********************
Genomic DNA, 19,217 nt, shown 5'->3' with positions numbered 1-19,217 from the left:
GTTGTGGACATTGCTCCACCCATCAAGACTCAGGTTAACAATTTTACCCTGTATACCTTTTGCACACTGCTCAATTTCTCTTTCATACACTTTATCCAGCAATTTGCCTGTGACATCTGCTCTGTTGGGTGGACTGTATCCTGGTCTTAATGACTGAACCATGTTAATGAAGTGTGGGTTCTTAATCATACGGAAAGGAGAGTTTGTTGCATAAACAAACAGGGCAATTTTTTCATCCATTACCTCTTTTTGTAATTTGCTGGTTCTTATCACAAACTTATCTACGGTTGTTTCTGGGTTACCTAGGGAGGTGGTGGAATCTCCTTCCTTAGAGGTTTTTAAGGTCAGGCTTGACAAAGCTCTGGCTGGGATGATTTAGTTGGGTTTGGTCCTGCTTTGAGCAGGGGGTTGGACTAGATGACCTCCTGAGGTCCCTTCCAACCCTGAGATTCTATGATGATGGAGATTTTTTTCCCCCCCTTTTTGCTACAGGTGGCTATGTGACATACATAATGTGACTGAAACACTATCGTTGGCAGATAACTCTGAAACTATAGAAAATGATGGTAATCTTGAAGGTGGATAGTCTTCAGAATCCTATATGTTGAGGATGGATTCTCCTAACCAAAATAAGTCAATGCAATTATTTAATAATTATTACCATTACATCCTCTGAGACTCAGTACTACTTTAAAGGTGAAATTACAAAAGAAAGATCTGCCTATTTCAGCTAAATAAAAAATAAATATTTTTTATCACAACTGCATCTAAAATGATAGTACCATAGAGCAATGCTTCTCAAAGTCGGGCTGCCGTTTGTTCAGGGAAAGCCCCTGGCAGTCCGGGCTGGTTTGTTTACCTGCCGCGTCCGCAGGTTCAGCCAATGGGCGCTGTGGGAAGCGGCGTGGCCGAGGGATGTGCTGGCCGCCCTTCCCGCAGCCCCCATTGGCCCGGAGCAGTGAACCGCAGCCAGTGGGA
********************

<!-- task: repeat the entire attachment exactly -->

Genomic DNA, 19,217 nt, shown 5'->3' with positions numbered 1-19,217 from the left:
GTTGTGGACATTGCTCCACCCATCAAGACTCAGGTTAACAATTTTACCCTGTATACCTTTTGCACACTGCTCAATTTCTCTTTCATACACTTTATCCAGCAATTTGCCTGTGACATCTGCTCTGTTGGGTGGACTGTATCCTGGTCTTAATGACTGAACCATGTTAATGAAGTGTGGGTTCTTAATCATACGGAAAGGAGAGTTTGTTGCATAAACAAACAGGGCAATTTTTTCATCCATTACCTCTTTTTGTAATTTGCTGGTTCTTATCACAAACTTATCTACGGTTGTTTCTGGGTTACCTAGGGAGGTGGTGGAATCTCCTTCCTTAGAGGTTTTTAAGGTCAGGCTTGACAAAGCTCTGGCTGGGATGATTTAGTTGGGTTTGGTCCTGCTTTGAGCAGGGGGTTGGACTAGATGACCTCCTGAGGTCCCTTCCAACCCTGAGATTCTATGATGATGGAGATTTTTTTCCCCCCCTTTTTGCTACAGGTGGCTATGTGACATACATAATGTGACTGAAACACTATCGTTGGCAGATAACTCTGAAACTATAGAAAATGATGGTAATCTTGAAGGTGGATAGTCTTCAGAATCCTATATGTTGAGGATGGATTCTCCTAACCAAAATAAGTCAATGCAATTATTTAATAATTATTACCATTACATCCTCTGAGACTCAGTACTACTTTAAAGGTGAAATTACAAAAGAAAGATCTGCCTATTTCAGCTAAATAAAAAATAAATATTTTTTATCACAACTGCATCTAAAATGATAGTACCATAGAGCAATGCTTCTCAAAGTCGGGCTGCCGTTTGTTCAGGGAAAGCCCCTGGCAGTCCGGGCTGGTTTGTTTACCTGCCGCGTCCGCAGGTTCAGCCAATGGGCGCTGTGGGAAGCGGCGTGGCCGAGGGATGTGCTGGCCGCCCTTCCCGCAGCCCCCATTGGCCCGGAGCAGTGAACCGCAGCCAGTGGGA